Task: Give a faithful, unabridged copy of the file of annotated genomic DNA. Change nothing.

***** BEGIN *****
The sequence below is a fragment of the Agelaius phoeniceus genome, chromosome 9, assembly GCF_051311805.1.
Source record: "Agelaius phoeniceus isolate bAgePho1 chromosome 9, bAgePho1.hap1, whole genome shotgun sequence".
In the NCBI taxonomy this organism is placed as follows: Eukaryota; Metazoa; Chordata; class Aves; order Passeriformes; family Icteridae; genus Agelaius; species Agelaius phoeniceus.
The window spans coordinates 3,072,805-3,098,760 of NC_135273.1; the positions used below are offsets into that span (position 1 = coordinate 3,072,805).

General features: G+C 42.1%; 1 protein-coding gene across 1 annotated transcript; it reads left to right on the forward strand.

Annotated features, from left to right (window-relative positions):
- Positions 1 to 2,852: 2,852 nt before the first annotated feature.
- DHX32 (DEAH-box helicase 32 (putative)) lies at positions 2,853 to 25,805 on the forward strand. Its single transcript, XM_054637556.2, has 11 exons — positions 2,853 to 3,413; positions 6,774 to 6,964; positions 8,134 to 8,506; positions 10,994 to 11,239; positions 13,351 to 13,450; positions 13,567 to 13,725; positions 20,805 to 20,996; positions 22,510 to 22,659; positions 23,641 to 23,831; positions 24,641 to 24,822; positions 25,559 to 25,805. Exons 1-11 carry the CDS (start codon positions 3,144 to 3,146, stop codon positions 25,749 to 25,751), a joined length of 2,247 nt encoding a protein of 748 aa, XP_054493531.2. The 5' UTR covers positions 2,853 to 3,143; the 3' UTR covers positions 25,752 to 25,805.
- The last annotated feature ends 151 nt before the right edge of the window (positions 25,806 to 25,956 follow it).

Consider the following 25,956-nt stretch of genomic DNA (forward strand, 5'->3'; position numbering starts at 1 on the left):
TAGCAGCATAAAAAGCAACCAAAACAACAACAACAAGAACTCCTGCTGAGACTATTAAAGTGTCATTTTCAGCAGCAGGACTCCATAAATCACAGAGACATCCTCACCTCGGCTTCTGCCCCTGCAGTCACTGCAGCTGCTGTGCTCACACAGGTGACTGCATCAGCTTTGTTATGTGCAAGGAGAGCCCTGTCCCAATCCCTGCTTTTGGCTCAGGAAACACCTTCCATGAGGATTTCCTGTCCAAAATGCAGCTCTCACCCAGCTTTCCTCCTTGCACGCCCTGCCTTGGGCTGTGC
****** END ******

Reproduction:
The sequence below is a fragment of the Agelaius phoeniceus genome, chromosome 9, assembly GCF_051311805.1.
Source record: "Agelaius phoeniceus isolate bAgePho1 chromosome 9, bAgePho1.hap1, whole genome shotgun sequence".
In the NCBI taxonomy this organism is placed as follows: Eukaryota; Metazoa; Chordata; class Aves; order Passeriformes; family Icteridae; genus Agelaius; species Agelaius phoeniceus.
The window spans coordinates 3,072,805-3,098,760 of NC_135273.1; the positions used below are offsets into that span (position 1 = coordinate 3,072,805).

General features: G+C 42.1%; 1 protein-coding gene across 1 annotated transcript; it reads left to right on the forward strand.

Annotated features, from left to right (window-relative positions):
- Positions 1 to 2,852: 2,852 nt before the first annotated feature.
- DHX32 (DEAH-box helicase 32 (putative)) lies at positions 2,853 to 25,805 on the forward strand. Its single transcript, XM_054637556.2, has 11 exons — positions 2,853 to 3,413; positions 6,774 to 6,964; positions 8,134 to 8,506; positions 10,994 to 11,239; positions 13,351 to 13,450; positions 13,567 to 13,725; positions 20,805 to 20,996; positions 22,510 to 22,659; positions 23,641 to 23,831; positions 24,641 to 24,822; positions 25,559 to 25,805. Exons 1-11 carry the CDS (start codon positions 3,144 to 3,146, stop codon positions 25,749 to 25,751), a joined length of 2,247 nt encoding a protein of 748 aa, XP_054493531.2. The 5' UTR covers positions 2,853 to 3,143; the 3' UTR covers positions 25,752 to 25,805.
- The last annotated feature ends 151 nt before the right edge of the window (positions 25,806 to 25,956 follow it).

Consider the following 25,956-nt stretch of genomic DNA (forward strand, 5'->3'; position numbering starts at 1 on the left):
TAGCAGCATAAAAAGCAACCAAAACAACAACAACAAGAACTCCTGCTGAGACTATTAAAGTGTCATTTTCAGCAGCAGGACTCCATAAATCACAGAGACATCCTCACCTCGGCTTCTGCCCCTGCAGTCACTGCAGCTGCTGTGCTCACACAGGTGACTGCATCAGCTTTGTTATGTGCAAGGAGAGCCCTGTCCCAATCCCTGCTTTTGGCTCAGGAAACACCTTCCATGAGGATTTCCTGTCCAAAATGCAGCTCTCACCCAGCTTTCCTCCTTGCACGCCCTGCCTTGGGCTGTGC